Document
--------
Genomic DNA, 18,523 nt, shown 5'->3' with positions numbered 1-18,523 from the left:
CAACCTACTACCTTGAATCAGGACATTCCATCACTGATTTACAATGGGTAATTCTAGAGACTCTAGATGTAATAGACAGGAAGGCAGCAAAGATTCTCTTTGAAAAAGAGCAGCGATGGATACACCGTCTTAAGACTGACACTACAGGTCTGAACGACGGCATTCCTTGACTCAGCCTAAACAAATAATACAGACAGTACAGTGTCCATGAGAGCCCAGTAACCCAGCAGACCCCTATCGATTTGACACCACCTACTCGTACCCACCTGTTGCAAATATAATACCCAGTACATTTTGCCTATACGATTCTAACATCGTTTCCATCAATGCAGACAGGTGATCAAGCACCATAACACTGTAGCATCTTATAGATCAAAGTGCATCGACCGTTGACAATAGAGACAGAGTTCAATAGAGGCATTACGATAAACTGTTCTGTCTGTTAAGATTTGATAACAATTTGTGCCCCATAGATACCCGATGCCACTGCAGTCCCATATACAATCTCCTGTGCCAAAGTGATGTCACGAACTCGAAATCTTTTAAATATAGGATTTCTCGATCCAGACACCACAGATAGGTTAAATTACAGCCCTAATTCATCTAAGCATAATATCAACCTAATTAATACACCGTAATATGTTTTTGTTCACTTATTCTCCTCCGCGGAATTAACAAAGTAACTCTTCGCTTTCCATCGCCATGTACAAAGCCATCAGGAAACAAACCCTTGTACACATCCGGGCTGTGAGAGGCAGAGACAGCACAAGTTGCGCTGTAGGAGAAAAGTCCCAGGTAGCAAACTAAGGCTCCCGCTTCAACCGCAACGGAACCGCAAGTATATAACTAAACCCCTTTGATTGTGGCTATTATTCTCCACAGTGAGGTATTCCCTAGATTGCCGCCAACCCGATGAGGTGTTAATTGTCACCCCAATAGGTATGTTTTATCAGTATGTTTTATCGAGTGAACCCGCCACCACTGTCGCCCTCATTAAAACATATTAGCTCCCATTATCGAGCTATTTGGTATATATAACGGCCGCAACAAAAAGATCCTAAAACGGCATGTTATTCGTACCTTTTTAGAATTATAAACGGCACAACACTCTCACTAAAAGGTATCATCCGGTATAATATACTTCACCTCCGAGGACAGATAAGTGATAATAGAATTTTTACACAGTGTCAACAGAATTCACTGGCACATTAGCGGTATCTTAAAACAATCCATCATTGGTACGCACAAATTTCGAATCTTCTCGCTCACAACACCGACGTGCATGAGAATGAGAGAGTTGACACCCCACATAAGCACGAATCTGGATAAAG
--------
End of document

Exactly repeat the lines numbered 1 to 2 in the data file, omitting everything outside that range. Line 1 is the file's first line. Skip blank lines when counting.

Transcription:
Genomic DNA, 18,523 nt, shown 5'->3' with positions numbered 1-18,523 from the left:
CAACCTACTACCTTGAATCAGGACATTCCATCACTGATTTACAATGGGTAATTCTAGAGACTCTAGATGTAATAGACAGGAAGGCAGCAAAGATTCTCTTTGAAAAAGAGCAGCGATGGATACACCGTCTTAAGACTGACACTACAGGTCTGAACGACGGCATTCCTTGACTCAGCCTAAACAAATAATACAGACAGTACAGTGTCCATGAGAGCCCAGTAACCCAGCAGACCCCTATCGATTTGACACCACCTACTCGTACCCACCTGTTGCAAATATAATACCCAGTACATTTTGCCTATACGATTCTAACATCGTTTCCATCAATGCAGACAGGTGATCAAGCACCATAACACTGTAGCATCTTATAGATCAAAGTGCATCGACCGTTGACAATAGAGACAGAGTTCAATAGAGGCATTACGATAAACTGTTCTGTCTGTTAAGATTTGATAACAATTTGTGCCCCATAGATACCCGATGCCACTGCAGTCCCATATACAATCTCCTGTGCCAAAGTGATGTCACGAACTCGAAATCTTTTAAATATAGGATTTCTCGATCCAGACACCACAGATAGGTTAAATTACAGCCCTAATTCATCTAAGCATAATATCAACCTAATTAATACACCGTAATATGTTTTTGTTCACTTATTCTCCTCCGCGGAATTAACAAAGTAACTCTTCGCTTTCCATCGCCATGTACAAAGCCATCAGGAAACAAACCCTTGTACACATCCGGGCTGTGAGAGGCAGAGACAGCACAAGTTGCGCTGTAGGAGAAAAGTCCCAGGTAGCAAACTAAGGCTCCCGCTTCAACCGCAACGGAACCGCAAGTATATAACTAAACCCCTTTGATTGTGGCTATTATTCTCCACAGTGAGGTATTCCCTAGATTGCCGCCAACCCGATGAGGTGTTAATTGTCACCCCAATAGGTATGTTTTATCAGTATGTTTTATCGAGTGAACCCGCCACCACTGTCGCCCTCATTAAAACATATTAGCTCCCATTATCGAGCTATTTGGTATATATAACGGCCGCAACAAAAAGATCCTAAAACGGCATGTTATTCGTACCTTTTTAGAATTATAAACGGCACAACACTCTCACTAAAAGGTATCATCCGGTATAATATACTTCACCTCCGAGGACAGATAAGTGATAATAGAATTTTTACACAGTGTCAACAGAATTCACTGGCACATTAGCGGTATCTTAAAACAATCCATCATTGGTACGCACAAATTTCGAATCTTCTCGCTCACAACACCGACGTGCATGAGAATGAGAGAGTTGACACCCCACATAAGCACGAATCTGGATAAAG